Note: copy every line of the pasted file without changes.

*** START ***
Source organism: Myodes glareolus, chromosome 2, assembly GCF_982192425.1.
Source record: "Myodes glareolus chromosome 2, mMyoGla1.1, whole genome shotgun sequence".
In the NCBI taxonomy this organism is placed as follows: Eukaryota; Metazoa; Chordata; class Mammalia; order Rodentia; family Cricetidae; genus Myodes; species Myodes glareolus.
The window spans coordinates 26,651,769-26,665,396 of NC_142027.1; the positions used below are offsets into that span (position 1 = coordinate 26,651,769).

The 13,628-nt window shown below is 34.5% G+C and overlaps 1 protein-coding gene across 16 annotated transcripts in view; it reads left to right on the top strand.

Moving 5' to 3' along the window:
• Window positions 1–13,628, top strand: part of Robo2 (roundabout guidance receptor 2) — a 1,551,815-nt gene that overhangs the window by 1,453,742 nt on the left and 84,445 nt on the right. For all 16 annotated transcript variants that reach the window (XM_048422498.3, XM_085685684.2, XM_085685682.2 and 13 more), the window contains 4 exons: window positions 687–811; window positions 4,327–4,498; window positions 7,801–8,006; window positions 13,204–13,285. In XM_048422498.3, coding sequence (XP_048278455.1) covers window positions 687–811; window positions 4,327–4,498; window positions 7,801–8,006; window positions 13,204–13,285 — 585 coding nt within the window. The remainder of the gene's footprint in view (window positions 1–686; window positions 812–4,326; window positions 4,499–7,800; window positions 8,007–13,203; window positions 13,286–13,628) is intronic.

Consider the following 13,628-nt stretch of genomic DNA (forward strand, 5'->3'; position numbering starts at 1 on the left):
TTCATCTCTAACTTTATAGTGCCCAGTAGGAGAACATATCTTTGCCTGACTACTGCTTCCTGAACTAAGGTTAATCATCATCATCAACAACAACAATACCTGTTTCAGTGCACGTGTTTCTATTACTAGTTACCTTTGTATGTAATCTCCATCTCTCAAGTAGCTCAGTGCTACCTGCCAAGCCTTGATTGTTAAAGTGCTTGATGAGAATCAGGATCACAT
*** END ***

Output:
Source organism: Myodes glareolus, chromosome 2, assembly GCF_982192425.1.
Source record: "Myodes glareolus chromosome 2, mMyoGla1.1, whole genome shotgun sequence".
In the NCBI taxonomy this organism is placed as follows: Eukaryota; Metazoa; Chordata; class Mammalia; order Rodentia; family Cricetidae; genus Myodes; species Myodes glareolus.
The window spans coordinates 26,651,769-26,665,396 of NC_142027.1; the positions used below are offsets into that span (position 1 = coordinate 26,651,769).

The 13,628-nt window shown below is 34.5% G+C and overlaps 1 protein-coding gene across 16 annotated transcripts in view; it reads left to right on the top strand.

Moving 5' to 3' along the window:
• Window positions 1–13,628, top strand: part of Robo2 (roundabout guidance receptor 2) — a 1,551,815-nt gene that overhangs the window by 1,453,742 nt on the left and 84,445 nt on the right. For all 16 annotated transcript variants that reach the window (XM_048422498.3, XM_085685684.2, XM_085685682.2 and 13 more), the window contains 4 exons: window positions 687–811; window positions 4,327–4,498; window positions 7,801–8,006; window positions 13,204–13,285. In XM_048422498.3, coding sequence (XP_048278455.1) covers window positions 687–811; window positions 4,327–4,498; window positions 7,801–8,006; window positions 13,204–13,285 — 585 coding nt within the window. The remainder of the gene's footprint in view (window positions 1–686; window positions 812–4,326; window positions 4,499–7,800; window positions 8,007–13,203; window positions 13,286–13,628) is intronic.

Consider the following 13,628-nt stretch of genomic DNA (forward strand, 5'->3'; position numbering starts at 1 on the left):
TTCATCTCTAACTTTATAGTGCCCAGTAGGAGAACATATCTTTGCCTGACTACTGCTTCCTGAACTAAGGTTAATCATCATCATCAACAACAACAATACCTGTTTCAGTGCACGTGTTTCTATTACTAGTTACCTTTGTATGTAATCTCCATCTCTCAAGTAGCTCAGTGCTACCTGCCAAGCCTTGATTGTTAAAGTGCTTGATGAGAATCAGGATCACAT